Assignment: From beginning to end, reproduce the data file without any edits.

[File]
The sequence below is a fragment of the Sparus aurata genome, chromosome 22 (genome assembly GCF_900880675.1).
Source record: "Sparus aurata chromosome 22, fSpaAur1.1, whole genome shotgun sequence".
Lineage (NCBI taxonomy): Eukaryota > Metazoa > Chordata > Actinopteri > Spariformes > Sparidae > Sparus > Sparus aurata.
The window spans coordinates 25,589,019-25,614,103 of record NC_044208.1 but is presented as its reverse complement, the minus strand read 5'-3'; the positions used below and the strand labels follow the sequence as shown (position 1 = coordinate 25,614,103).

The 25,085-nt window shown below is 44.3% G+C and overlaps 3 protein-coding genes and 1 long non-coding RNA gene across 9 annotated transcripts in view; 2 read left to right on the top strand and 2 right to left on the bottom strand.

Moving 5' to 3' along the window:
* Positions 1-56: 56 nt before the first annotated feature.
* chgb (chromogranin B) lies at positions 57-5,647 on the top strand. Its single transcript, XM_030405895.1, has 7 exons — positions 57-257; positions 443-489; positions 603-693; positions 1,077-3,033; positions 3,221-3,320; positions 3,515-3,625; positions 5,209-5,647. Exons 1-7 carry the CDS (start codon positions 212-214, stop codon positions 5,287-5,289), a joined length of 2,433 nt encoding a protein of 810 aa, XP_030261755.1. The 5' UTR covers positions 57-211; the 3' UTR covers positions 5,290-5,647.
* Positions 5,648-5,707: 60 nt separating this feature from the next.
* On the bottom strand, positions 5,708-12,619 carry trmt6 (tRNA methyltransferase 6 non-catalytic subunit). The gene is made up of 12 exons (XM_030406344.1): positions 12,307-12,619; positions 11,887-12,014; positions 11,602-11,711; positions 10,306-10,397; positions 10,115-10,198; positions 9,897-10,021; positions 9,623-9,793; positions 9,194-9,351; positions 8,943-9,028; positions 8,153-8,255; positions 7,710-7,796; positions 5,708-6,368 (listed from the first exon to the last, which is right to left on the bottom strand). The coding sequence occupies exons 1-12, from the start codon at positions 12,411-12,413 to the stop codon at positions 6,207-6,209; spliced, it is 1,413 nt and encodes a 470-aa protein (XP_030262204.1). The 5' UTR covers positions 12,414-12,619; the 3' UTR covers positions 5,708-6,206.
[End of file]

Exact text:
The sequence below is a fragment of the Sparus aurata genome, chromosome 22 (genome assembly GCF_900880675.1).
Source record: "Sparus aurata chromosome 22, fSpaAur1.1, whole genome shotgun sequence".
Lineage (NCBI taxonomy): Eukaryota > Metazoa > Chordata > Actinopteri > Spariformes > Sparidae > Sparus > Sparus aurata.
The window spans coordinates 25,589,019-25,614,103 of record NC_044208.1 but is presented as its reverse complement, the minus strand read 5'-3'; the positions used below and the strand labels follow the sequence as shown (position 1 = coordinate 25,614,103).

The 25,085-nt window shown below is 44.3% G+C and overlaps 3 protein-coding genes and 1 long non-coding RNA gene across 9 annotated transcripts in view; 2 read left to right on the top strand and 2 right to left on the bottom strand.

Moving 5' to 3' along the window:
* Positions 1-56: 56 nt before the first annotated feature.
* chgb (chromogranin B) lies at positions 57-5,647 on the top strand. Its single transcript, XM_030405895.1, has 7 exons — positions 57-257; positions 443-489; positions 603-693; positions 1,077-3,033; positions 3,221-3,320; positions 3,515-3,625; positions 5,209-5,647. Exons 1-7 carry the CDS (start codon positions 212-214, stop codon positions 5,287-5,289), a joined length of 2,433 nt encoding a protein of 810 aa, XP_030261755.1. The 5' UTR covers positions 57-211; the 3' UTR covers positions 5,290-5,647.
* Positions 5,648-5,707: 60 nt separating this feature from the next.
* On the bottom strand, positions 5,708-12,619 carry trmt6 (tRNA methyltransferase 6 non-catalytic subunit). The gene is made up of 12 exons (XM_030406344.1): positions 12,307-12,619; positions 11,887-12,014; positions 11,602-11,711; positions 10,306-10,397; positions 10,115-10,198; positions 9,897-10,021; positions 9,623-9,793; positions 9,194-9,351; positions 8,943-9,028; positions 8,153-8,255; positions 7,710-7,796; positions 5,708-6,368 (listed from the first exon to the last, which is right to left on the bottom strand). The coding sequence occupies exons 1-12, from the start codon at positions 12,411-12,413 to the stop codon at positions 6,207-6,209; spliced, it is 1,413 nt and encodes a 470-aa protein (XP_030262204.1). The 5' UTR covers positions 12,414-12,619; the 3' UTR covers positions 5,708-6,206.